Putting an end to "violence and terrorism" is how UN envoy Lakhdar Brahimi described his effort at the recent Geneva talks. No further clarifications were given, but it is now understood that "violence" is practiced by the forces of Bashar al-Assad and his allies, like Lebanon's Hezbollah, and includes street-to-street combat, shelling of neighborhoods (sometimes with chemical weapons), and throwing of barrel bombs on towns. "Terrorism," meanwhile, is practiced by anti-Assad armed groups and includes street war, chopping off heads, and pretending that it’s all happening in the 7th century when Muslim armies invaded vast lands around the globe.
It is hard to tell the difference between the two kinds of brutality, except that Assad and Hezbollah are much more disciplined, well-trained, and better armed.
However, it remains strange how the anti-Assad forces, mostly Sunni, continue to be tagged as “terrorists” while Hezbollah, which is formally listed as a terrorist organization in both the United States and Europe, seems recently to have lost this label.
Not only has Hezbollah been classified terrorist for a long time, but there are also close to half a dozen UN Security Council resolutions that call on the party to disarm. The UN’s Special Tribunal for Lebanon (STL) has indicted five from Hezbollah's rank-and-file, while Bulgaria, Cyprus, and a few other countries have convicted Hezbollah militants of either committing acts of terror or of planning them.
Yet, despite all the UN resolutions and world verdicts against Hezbollah, many now seem to have ceased calling the party a “terrorist” one.
To understand this trend, one would have to trace the recent history of the usage of the word “terrorism,” which by the turn of the century was understood as the use of violence by non-state actors, or armed groups that have no address, groups that hit and hide and are not accountable before any government.
The Palestine Liberation Organization, Hezbollah, Hamas, and several other groups all fit that description. States, however, were never classified as such, and despite all the Arab efforts to coin the term "state terror" to describe Israel, the label has not taken hold.
Not only was Israel never described as a "terrorist state," but brutal regimes like those of Saddam Hussein in Iraq, Ali Khamenei in Iran, Moammar Qaddafi in Libya, and Hafez al-Assad in Syria were never called “terrorists,” either. At best, these rogue regimes were described as "state sponsors of terrorism" for their role in funding, training, arming, and facilitating the activity of armed groups.
But then came Barack Obama, whose team turned these definitions – and history – upside down. The word terrorism was replaced by "extreme violence." In practice, even non-state actors – like Hezbollah and the Taliban – stopped being viewed simply as terrorists.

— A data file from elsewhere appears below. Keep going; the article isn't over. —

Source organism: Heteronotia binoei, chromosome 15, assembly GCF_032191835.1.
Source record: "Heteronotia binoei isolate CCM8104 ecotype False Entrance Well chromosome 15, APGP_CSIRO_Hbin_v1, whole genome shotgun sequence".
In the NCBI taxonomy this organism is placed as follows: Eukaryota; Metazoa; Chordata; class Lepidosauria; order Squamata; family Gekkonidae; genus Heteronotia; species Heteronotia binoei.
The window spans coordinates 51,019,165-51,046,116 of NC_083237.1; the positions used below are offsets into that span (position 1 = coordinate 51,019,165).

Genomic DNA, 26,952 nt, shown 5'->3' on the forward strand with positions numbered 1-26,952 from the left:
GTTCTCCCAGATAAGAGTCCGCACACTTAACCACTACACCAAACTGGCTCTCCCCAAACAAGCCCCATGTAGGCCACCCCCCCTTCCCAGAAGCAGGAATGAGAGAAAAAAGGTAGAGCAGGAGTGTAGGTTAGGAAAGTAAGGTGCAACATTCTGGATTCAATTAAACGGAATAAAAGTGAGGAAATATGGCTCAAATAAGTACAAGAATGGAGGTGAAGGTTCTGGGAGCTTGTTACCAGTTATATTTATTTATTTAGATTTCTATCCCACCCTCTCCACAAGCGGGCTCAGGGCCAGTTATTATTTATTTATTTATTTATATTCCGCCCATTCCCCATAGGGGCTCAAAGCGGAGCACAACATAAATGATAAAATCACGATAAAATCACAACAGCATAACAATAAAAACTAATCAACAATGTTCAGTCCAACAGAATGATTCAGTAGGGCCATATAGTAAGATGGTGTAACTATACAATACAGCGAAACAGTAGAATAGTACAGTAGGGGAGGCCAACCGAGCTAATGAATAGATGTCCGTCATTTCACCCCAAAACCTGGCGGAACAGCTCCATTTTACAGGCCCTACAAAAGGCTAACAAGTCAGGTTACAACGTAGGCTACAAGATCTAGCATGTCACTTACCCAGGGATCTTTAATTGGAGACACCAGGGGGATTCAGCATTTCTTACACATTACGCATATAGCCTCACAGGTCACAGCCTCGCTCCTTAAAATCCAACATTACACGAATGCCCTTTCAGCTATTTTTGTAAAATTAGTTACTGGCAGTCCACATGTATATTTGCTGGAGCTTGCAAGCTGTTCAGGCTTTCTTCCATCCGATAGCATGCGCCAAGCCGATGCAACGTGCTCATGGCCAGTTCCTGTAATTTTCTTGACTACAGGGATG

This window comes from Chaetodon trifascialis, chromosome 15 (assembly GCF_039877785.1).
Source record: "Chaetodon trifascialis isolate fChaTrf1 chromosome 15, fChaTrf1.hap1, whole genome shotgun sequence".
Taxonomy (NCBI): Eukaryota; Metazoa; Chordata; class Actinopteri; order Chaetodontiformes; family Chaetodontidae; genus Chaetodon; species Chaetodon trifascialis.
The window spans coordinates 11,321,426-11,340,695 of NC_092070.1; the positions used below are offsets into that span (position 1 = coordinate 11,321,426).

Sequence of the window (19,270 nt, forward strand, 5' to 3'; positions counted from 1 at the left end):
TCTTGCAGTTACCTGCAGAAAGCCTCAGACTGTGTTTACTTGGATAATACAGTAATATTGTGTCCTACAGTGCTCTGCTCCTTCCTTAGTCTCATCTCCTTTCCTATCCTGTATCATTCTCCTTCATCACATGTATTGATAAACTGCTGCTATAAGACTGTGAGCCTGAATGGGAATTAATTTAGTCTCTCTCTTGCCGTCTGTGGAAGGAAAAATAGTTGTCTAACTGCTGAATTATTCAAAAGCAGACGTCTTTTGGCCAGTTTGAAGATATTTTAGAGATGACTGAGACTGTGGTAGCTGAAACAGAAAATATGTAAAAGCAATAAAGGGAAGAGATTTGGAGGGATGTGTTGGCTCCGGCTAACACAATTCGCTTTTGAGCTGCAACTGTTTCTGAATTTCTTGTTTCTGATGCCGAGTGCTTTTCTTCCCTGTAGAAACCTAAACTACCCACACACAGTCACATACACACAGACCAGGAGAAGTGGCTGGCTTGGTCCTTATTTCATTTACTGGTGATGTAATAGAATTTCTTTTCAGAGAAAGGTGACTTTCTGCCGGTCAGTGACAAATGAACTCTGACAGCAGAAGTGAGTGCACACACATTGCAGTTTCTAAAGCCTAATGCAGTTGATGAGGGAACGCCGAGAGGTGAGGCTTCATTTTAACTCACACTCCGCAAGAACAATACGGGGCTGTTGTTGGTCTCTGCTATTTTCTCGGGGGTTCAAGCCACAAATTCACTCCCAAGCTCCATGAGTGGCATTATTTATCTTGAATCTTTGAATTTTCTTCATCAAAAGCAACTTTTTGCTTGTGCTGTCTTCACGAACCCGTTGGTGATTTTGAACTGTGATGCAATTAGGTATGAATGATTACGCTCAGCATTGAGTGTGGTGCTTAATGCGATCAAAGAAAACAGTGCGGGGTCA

In today’s Washington, any non-state actor that has a defined chain of command, with whom the world can talk, is not a "terrorist group" anymore.
In the context of Syria, Hezbollah is believed to be a disciplined paramilitary force with known leaders. If there were ever a political settlement, it is assumed that Hezbollah will abide by it. On the rebel side, the problem is that many of the armed groups have no defined leadership or regional patrons that can make them abide by any deal. Rebels groups – like Jabhat al-Nusra and the Islamic State in Iraq and al-Sham (ISIS) – are unpredictable.
Hezbollah, Nusra, and ISIS are all clearly violent groups. But because these two Al-Qaeda affiliates are not as well-funded or -organized as Hezbollah and Assad’s military and paramilitary groups, only they are being labeled as “terrorists.”
Since former President George Bush launched the global War on Terror in 2001, America has changed. Obama, however, has hit many reset buttons. He forgot that Hezbollah killed over 200 marines in the 1980s, or that the party deployed Ali Musa Daqduq, who trained and participated in the killing of American troops in Iraq and is now back home in Beirut.
In Obama’s view, let bygones be bygones, and Hezbollah is most welcome to join any political settlement, whether in Syria or Lebanon, even if it never abides by UN Security Council resolutions, disarms, or hands over those indicted by the STL.
As far as Obama is concerned, the only problem Lebanon faces today is the spillover from Syria. Solve the Syria riddle and Hezbollah will sheathe its sword and Lebanon, an ally and friend according to the American president, will return to normal.
All of this should teach Sunni terror groups a lesson: you can practice violence outside of any state mandate. You can fight in Syria, even if you aren’t Syrian (Hezbollah is Lebanese), just make sure that you organize your ranks into a defined hierarchy with known leaders, even if these leaders live in bunkers buried deep underground. If these armed factions manage to do that, they might be relabeled mere “violent groups.”
Then Brahimi might find it easier comparing oranges to oranges.
Hussain Abdul-Hussain is the Washington Bureau Chief of Kuwaiti newspaper Alrai. He tweets @hahussain